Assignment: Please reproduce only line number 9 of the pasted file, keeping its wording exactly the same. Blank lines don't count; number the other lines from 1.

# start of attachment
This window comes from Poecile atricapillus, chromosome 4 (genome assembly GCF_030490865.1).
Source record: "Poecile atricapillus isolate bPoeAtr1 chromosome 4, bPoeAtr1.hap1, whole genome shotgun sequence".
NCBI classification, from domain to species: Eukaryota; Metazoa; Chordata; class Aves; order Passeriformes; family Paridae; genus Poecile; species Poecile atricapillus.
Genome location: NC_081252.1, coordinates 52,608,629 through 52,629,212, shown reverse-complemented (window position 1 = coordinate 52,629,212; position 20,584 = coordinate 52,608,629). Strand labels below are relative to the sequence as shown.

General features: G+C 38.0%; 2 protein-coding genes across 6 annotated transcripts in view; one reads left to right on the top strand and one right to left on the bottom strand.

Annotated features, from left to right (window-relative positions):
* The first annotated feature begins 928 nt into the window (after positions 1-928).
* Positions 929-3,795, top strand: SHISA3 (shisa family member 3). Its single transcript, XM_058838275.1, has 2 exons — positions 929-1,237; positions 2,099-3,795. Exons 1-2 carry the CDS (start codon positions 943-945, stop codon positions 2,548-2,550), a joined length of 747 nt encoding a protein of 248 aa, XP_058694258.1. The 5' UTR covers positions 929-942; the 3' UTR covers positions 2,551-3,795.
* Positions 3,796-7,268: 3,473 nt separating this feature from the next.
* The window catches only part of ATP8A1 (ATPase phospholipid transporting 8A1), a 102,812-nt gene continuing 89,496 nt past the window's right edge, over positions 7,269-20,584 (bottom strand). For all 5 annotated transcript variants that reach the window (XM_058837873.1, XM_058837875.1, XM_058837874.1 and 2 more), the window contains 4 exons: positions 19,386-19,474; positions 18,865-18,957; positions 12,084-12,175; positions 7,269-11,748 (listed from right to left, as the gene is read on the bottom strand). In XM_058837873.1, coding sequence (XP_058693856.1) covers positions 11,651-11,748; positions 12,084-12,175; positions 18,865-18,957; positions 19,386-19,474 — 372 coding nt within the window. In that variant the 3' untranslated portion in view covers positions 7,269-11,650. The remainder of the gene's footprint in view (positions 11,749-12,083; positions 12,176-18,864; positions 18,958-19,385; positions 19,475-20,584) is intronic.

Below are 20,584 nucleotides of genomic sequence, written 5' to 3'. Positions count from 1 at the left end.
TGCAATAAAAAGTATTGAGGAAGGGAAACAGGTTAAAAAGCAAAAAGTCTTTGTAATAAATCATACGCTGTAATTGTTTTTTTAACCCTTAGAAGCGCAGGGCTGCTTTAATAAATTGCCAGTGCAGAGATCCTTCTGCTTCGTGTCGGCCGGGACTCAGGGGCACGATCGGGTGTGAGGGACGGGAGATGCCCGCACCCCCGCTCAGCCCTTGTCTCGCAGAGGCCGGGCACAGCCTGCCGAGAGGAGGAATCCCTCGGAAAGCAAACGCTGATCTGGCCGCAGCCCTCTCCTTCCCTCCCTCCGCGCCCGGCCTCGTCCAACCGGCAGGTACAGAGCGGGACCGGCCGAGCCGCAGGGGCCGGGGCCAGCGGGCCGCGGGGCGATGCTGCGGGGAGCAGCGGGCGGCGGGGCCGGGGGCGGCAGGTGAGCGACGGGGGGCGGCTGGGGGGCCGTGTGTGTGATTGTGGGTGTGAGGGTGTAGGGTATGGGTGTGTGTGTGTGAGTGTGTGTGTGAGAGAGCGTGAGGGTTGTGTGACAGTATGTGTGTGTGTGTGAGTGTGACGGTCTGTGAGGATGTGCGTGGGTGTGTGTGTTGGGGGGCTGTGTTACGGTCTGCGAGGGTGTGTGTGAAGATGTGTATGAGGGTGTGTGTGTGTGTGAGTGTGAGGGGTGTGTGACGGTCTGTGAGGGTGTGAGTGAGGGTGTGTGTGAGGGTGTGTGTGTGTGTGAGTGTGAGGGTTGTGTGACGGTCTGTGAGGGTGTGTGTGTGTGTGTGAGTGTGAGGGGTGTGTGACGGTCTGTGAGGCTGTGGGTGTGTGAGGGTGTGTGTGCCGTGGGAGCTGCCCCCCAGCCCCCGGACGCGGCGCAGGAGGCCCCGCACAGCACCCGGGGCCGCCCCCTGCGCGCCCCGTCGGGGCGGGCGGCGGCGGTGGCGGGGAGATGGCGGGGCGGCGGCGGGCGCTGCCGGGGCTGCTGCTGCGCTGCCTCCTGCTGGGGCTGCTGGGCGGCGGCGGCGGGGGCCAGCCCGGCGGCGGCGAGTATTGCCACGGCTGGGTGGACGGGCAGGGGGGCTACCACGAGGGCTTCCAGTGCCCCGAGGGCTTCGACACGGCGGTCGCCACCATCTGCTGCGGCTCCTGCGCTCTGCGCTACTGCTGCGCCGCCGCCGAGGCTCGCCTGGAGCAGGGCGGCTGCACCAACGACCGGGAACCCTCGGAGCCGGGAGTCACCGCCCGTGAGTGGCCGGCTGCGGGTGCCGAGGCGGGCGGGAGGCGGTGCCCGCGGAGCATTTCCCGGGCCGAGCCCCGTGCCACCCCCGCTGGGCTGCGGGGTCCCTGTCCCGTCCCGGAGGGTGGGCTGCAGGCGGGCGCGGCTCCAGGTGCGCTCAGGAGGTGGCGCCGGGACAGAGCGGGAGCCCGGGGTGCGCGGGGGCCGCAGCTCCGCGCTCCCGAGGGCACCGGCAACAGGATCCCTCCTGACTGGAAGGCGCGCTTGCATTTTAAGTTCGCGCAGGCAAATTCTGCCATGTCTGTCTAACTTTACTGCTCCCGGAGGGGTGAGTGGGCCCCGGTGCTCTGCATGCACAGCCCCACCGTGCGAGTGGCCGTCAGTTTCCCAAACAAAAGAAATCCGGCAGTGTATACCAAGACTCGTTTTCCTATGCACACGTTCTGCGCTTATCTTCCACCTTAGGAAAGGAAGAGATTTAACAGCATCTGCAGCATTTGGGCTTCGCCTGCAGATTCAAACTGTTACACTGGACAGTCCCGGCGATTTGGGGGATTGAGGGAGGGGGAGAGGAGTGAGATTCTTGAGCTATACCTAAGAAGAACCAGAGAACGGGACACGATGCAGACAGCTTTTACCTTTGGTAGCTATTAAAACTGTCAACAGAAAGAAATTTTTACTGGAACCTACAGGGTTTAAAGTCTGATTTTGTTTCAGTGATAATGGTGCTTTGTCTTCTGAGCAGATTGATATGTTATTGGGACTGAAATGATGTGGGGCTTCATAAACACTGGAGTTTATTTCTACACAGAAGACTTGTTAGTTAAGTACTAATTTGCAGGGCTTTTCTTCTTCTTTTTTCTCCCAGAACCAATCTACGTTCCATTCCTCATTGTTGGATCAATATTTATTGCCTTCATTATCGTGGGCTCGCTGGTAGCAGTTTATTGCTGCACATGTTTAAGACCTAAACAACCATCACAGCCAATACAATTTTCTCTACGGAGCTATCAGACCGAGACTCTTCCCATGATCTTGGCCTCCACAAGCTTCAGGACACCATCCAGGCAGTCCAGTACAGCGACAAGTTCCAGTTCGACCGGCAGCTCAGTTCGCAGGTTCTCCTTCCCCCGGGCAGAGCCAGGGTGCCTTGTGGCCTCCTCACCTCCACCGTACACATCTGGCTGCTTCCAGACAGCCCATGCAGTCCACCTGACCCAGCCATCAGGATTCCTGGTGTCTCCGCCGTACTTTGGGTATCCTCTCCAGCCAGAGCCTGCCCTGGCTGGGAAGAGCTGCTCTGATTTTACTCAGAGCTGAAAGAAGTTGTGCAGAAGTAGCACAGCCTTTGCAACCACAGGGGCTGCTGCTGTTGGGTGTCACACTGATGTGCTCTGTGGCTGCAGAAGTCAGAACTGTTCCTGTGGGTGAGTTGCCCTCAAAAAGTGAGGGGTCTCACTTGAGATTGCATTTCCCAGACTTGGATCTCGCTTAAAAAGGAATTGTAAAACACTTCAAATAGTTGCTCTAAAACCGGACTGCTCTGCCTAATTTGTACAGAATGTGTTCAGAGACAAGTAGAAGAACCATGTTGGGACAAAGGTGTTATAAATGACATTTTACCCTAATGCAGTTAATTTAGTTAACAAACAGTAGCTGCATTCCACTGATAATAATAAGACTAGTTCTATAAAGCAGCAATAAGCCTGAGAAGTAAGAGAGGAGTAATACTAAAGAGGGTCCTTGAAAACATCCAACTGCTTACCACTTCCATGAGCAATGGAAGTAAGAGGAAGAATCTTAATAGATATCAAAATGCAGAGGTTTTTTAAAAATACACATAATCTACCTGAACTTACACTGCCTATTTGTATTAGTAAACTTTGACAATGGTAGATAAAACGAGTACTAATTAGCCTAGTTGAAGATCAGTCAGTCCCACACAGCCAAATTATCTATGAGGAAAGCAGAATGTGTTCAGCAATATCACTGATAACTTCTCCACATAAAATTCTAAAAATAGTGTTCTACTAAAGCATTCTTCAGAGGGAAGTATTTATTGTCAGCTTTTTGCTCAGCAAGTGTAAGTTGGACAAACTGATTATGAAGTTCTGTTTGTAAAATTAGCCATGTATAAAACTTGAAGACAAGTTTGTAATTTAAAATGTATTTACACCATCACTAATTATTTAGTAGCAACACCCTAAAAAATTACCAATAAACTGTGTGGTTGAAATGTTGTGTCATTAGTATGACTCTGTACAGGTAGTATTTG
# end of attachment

* Positions 3,796-7,268: 3,473 nt separating this feature from the next.